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ANOTHER 6 Cult Classic Metal Albums Turning 30 Years Old in 2022 (Haven’t Heard ‘Em? Hang Your Head In Shame)!

Happy 30th birthday you brilliant bastards!

Exhorder – The Law [USA]

Exhorder - The Law | Releases, Reviews, Credits | Discogs

Released: March 15th, 1992 via Roadrunner Records

Genre: Groove Metal / Thrash Metal

Exhorder‘s follow-up to their blistering debut Slaughter In The Vatican found the band harnessing grooves like no other band on earth (and we ain’t gonna go into the Pantera comparisons, right!).

Quite simply, you cannot fuck with the likes of “Unforgiven”, “I Am The Cross” and “Un-Born Again”, as Exhorder’s groove-heavy thrash set about removing your spleen via your asshole. Ferocious and unpredictable, Exhorder fully utilised their unique gut-punch grittiness to drive home serrated grooves at a mostly ferocious pace. Mostly? By its very nature, Exhorder’s stunning cover of Sabbath’s “Into The Void” momentarily slowed things down but Vinne LaBella and the boys still found time to ‘crunch’ it up and make it their own!

With Kyle Thomas sounding as furiously feral and as expressive as ever – spitting out a series of vignettes over more caustic riffs than should be humanly possible – for a short while there, Exhorder were the most exciting band on earth.


Kreator – Renewal [Germany]

Renewal - Album by Kreator | Spotify

Released: October 26th, 1992 via Noise Records

Genre: Industrial Metal / Thrash Metal

Renewal was a complete u-turn for thrash legends Kreator, culminating in an industrial metal flavoured racket which all but jettisoned thrash entirely; settling instead on clanking, clattering grooves and Mille Petrozza’s harsher sounding vocals.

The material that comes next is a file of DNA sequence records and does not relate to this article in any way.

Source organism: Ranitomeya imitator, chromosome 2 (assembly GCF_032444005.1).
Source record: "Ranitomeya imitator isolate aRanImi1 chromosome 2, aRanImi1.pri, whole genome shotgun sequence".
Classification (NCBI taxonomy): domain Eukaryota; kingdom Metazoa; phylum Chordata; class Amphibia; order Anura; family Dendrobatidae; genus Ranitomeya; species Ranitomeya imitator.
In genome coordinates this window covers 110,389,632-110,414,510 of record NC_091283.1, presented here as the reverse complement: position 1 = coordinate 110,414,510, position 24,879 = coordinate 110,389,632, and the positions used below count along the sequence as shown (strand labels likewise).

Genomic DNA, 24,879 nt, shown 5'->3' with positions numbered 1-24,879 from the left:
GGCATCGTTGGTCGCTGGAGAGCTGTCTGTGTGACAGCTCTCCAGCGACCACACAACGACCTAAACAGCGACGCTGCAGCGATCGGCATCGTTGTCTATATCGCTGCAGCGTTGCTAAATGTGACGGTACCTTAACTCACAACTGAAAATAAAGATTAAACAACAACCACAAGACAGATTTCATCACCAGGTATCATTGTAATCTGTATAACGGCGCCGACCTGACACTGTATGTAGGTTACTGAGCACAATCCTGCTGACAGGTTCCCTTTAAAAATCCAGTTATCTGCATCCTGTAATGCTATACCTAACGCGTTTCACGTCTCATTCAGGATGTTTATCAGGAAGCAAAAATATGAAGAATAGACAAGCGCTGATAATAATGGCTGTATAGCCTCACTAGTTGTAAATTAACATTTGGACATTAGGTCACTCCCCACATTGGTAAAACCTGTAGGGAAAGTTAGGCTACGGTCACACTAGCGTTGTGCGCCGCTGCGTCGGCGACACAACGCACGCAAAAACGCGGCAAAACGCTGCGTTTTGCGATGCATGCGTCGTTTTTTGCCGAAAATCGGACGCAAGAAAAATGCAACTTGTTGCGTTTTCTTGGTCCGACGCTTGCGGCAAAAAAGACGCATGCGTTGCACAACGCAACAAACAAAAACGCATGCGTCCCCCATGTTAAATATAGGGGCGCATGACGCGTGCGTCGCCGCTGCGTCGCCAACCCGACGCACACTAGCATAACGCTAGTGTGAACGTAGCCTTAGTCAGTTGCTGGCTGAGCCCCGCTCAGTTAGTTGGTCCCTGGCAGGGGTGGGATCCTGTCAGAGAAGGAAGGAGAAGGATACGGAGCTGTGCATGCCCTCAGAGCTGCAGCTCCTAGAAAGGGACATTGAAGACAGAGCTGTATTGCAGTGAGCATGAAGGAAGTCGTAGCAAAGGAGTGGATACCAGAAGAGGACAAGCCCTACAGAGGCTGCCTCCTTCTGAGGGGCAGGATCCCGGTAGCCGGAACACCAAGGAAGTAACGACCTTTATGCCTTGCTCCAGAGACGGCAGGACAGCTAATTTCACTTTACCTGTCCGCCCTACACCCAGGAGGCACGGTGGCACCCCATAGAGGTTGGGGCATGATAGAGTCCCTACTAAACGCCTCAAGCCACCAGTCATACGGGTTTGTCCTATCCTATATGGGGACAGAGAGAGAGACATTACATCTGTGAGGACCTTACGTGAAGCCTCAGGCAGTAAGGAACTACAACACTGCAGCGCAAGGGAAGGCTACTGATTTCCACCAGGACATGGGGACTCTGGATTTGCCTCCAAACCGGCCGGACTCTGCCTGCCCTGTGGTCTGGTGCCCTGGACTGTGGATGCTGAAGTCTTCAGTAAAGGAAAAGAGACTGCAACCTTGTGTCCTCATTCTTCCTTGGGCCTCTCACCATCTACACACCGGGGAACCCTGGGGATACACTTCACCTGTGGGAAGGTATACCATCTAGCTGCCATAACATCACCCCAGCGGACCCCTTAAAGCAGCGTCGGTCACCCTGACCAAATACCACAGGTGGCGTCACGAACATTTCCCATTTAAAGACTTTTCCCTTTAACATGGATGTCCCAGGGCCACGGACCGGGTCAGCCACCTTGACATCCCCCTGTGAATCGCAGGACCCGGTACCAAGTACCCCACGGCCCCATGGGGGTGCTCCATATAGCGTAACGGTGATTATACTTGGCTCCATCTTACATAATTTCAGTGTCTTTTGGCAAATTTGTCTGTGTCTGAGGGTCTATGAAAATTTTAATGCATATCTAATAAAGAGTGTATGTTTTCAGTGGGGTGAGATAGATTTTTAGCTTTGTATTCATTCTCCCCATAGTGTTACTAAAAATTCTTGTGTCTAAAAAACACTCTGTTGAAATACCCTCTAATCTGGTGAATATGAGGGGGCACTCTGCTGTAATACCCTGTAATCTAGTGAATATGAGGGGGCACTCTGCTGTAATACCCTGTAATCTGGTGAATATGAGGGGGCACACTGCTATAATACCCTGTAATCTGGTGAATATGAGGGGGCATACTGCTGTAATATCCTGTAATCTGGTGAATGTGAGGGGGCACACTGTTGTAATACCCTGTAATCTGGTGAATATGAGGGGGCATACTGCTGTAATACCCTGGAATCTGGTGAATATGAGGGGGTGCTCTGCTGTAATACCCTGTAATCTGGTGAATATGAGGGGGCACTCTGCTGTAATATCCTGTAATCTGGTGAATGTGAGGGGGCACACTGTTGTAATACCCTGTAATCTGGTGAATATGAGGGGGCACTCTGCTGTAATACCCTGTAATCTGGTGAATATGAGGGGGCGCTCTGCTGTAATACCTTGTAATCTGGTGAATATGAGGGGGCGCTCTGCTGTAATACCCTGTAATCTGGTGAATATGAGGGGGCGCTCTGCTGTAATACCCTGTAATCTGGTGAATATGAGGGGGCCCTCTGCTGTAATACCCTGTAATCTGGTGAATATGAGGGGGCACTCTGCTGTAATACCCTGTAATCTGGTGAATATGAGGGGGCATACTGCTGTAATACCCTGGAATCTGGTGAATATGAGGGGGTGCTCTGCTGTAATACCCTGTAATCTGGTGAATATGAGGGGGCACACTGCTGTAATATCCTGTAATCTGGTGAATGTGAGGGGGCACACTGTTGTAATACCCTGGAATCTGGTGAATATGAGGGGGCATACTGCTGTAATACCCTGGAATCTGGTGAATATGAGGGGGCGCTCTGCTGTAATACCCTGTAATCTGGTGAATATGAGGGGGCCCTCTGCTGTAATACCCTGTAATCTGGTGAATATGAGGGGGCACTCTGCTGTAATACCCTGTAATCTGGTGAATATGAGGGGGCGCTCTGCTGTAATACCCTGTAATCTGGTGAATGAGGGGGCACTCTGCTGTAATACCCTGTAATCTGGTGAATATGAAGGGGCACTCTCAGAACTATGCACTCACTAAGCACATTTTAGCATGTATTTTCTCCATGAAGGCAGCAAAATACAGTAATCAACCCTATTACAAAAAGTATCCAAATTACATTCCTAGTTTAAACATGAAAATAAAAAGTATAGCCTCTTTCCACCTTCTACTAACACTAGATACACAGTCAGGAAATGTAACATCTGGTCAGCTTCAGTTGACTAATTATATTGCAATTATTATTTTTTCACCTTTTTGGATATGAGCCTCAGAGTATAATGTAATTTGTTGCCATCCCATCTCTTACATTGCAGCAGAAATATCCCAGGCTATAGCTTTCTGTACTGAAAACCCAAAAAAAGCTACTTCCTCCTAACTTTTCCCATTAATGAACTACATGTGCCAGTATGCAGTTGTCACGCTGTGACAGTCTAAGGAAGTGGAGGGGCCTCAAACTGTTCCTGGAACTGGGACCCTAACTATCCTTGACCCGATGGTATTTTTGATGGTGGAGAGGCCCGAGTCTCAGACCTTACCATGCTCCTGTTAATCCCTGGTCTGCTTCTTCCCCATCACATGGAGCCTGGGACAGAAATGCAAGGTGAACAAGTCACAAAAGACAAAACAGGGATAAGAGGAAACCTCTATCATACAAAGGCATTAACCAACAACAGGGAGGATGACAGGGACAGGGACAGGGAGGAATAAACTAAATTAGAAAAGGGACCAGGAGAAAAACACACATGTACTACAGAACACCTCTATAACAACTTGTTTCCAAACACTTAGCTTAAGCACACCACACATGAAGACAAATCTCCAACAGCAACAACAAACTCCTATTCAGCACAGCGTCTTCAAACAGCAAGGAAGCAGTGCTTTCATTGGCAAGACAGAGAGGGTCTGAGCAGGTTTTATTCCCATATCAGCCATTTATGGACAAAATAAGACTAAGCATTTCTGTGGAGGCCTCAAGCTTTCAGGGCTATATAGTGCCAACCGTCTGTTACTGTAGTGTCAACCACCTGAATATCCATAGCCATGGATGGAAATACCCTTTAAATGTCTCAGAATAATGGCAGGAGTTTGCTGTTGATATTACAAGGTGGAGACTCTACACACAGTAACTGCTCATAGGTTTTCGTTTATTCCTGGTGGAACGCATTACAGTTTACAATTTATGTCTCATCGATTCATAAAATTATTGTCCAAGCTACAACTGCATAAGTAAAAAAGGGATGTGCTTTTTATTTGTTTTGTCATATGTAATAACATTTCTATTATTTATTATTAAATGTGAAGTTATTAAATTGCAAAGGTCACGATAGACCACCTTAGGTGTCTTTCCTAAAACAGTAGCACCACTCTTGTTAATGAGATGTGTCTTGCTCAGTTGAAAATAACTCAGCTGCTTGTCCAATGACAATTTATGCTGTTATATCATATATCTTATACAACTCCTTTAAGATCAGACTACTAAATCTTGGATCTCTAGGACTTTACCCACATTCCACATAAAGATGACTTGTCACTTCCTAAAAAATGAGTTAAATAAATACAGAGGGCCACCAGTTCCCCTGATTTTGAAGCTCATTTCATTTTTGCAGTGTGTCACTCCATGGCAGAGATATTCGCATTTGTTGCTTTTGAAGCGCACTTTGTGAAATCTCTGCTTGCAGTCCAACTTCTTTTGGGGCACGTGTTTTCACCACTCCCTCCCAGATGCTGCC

Harsher? Yep, with Mille’s rasp reaching a pitch that should be considered hazardous to health, Kreator were now achieving heightened levels of sonic devastation!

Unfortunately, Renewal‘s new noise lacked the creative spark delivered just two years prior on Coma of Souls, and fans were left confused and, ultimately, a little disappointed. However, time has been kind to Renewal (the punchy one-two of “Zero to None” and “Europe After the Rain” sound better than ever), and while Renewal can hardly be considered an essential Kreator release it has become a cult curio deserving of a second chance!


Sadus – A Vision Of Misery [USA]

A Vision of Misery' By Sadus Turns 25

Released: March 27th, 1992 via Roadracer Records

Genre: Technical Death Metal / Technical Thrash Metal

Sadus, one of the most forward-thinking, ahead of the curve, extreme metal bands on the planet often find themselves consigned to the also-ran pile when, in actuality, they were leading the charge!

Pioneers of extremity, Sadus have been rightfully credited with inspiring technical death metal, the second wave of thrash and even black metal and were so ahead of their time they left the majority of metallers speechless. In 1992, Sadus were firing on all cylinders and A Vision Of Misery was an instantaneous reminder that metal was moving ever-onward.

Steve Di Giorgio’s Rickenbacker was as elastic as ever – stepping up to practically take the lead on the intimate(!) “Echoes Of Forever” – while the ferocious flurry of riffs peeled off by Darren Travis & Rob Moore were insanely complex yet always memorable; a feat precious few bands could ever attempt to emulate.

Progressive, technical, brutal and unique, Sadus have always been an awe-inspiring proposition and A Vison Of Misery remains a breath-snatching technical death/thrash masterpiece.

Also in this series:

6 Cult Classic Metal Albums Turning 30 Years Old in 2022 (Haven’t Heard ‘Em? Hang Your Head In Shame)!

6 MORE Cult Classic Metal Albums Turning 30 Years Old in 2022 (Haven’t Heard ‘Em? Hang Your Head In Shame)!

About Chris Jennings (1985 Articles)
I love metal. Always have. Always will. As editor of Worship Metal - a site dedicated to being as positive about metal and its myriad of sub-genres as possible - my aim is to 'worship' metal through honest reviews, current news and a wide variety of features; offering the same exposure to underground bands as we do to mainstream/well known acts. Our mantra; the bands are partners and we exist to serve the bands \m/

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